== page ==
Originally Posted by farlex85
It'll depend on application as always. If the app can utilize all 6 cores then yeah you'd think so, if it also utilized HT well then they may be pretty close. I believe Westmere (I7) is supposed to have a 32nm 6-core iteration near the end of this year though, so this likely won't catch AMD up much. A bit though, if they keep pushing at this rate they may get back into it (race for the fastest that is), they already know Intel's timeline for the next 3 years.
Intel has the hexa-core Dunnington (based on Penryn) out which will definitely be faster than AMD's hexa-core. If the quad-core Nehalem is faster than Dunnington then the quad-core Nehalem is also faster than AMD's hexa-core. Unfortunately, I can't find any benchmarks for a Dunnington processor--probably because they are really expensive
Originally Posted by TheLaughingMan
Actually AMD already has a 6 core processor. It is a server processor and is not for desktops. I am sure they will release a 6 core desktop processor by the end of this year.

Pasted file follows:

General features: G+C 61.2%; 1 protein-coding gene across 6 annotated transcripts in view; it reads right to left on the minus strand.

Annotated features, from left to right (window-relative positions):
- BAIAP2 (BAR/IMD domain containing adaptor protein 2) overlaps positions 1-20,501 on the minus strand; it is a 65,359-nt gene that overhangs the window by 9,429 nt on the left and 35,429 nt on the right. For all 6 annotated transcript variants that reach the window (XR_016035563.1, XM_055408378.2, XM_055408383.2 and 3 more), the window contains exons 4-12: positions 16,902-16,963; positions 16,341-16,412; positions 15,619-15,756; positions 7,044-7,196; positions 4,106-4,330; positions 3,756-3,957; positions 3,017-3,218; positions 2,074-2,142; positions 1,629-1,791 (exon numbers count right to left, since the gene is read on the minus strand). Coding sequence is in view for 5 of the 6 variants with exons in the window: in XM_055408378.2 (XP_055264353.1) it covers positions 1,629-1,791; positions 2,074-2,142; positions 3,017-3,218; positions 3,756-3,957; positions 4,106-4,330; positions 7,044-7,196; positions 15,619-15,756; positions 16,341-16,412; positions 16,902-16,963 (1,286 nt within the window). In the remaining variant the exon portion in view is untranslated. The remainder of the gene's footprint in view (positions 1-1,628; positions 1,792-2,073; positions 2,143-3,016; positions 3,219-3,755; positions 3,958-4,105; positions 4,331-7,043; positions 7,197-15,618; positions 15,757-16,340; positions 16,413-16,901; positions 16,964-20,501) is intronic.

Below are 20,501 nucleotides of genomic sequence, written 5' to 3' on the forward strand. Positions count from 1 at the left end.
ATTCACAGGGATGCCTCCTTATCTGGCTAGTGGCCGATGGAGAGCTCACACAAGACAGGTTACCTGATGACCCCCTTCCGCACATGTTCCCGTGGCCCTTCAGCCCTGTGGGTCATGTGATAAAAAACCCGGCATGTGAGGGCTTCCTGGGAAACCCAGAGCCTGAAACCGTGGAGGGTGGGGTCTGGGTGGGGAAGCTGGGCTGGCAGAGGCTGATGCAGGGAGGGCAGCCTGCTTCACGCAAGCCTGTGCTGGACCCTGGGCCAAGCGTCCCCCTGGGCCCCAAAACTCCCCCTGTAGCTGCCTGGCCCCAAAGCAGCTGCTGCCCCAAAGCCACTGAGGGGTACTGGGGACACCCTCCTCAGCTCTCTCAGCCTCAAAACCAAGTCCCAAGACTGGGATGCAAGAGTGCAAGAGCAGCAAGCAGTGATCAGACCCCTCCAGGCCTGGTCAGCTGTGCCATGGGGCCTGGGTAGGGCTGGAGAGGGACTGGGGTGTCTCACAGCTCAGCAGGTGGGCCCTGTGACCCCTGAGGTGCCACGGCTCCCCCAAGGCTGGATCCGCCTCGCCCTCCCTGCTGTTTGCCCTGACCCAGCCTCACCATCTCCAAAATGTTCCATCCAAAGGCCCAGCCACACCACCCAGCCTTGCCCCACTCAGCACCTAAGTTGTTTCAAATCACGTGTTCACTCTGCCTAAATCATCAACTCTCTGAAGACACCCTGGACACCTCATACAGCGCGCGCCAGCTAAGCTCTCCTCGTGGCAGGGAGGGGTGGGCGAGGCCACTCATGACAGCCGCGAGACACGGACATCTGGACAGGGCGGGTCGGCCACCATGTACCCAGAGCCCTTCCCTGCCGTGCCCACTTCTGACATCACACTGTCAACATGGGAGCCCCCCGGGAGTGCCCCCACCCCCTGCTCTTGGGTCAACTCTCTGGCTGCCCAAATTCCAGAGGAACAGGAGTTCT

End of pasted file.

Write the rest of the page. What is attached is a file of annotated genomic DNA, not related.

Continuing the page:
Yes Intel will be the first to 32 nm, but AMD release a statement back in Feb. I believe that stated they were currently targeting being the first to 28 nm. Granted, 4 nm doesn't seem like much, but we are talking about at least 4 to 8 cores based on this architecture. This provides 16 to 32 nm more space for additional core, more cache space, smaller chip size, less heat.
I just hope they can reach their goal and be the first to 28 nm. That would be the turning point if all goes well.
AMD doesn't own the fabs anymore. They split the fabs off and created the "Global Foundry Company" or something like that. AMD's fabs have never transistioned to a smaller processs before Intel.